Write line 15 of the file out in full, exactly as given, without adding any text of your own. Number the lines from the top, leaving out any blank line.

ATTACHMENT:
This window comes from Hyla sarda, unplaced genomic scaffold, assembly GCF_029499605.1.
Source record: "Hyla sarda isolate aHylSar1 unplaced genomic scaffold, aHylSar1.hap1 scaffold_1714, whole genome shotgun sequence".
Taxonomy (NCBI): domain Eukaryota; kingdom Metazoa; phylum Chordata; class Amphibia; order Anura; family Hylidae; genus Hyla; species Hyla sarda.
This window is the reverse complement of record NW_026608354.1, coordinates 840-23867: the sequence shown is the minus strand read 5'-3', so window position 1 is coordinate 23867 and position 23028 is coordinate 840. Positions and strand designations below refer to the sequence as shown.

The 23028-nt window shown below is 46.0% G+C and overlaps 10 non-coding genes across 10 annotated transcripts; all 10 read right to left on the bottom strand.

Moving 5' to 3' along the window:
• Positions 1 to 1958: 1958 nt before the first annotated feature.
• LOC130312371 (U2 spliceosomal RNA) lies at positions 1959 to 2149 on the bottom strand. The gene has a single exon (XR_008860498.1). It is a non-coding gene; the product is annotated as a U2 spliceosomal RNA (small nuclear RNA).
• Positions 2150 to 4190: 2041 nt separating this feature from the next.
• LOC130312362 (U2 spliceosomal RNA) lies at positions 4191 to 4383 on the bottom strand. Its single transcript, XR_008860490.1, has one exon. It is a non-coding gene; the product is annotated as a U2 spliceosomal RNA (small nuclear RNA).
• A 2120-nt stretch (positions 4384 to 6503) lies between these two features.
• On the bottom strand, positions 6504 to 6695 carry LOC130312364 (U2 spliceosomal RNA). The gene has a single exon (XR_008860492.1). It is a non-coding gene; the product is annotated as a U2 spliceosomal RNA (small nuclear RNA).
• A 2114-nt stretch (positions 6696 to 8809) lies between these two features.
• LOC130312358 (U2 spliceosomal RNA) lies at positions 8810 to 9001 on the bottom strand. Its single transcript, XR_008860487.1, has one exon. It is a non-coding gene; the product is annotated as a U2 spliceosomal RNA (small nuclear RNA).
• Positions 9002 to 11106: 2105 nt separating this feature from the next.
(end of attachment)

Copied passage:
• Positions 9002 to 11106: 2105 nt separating this feature from the next.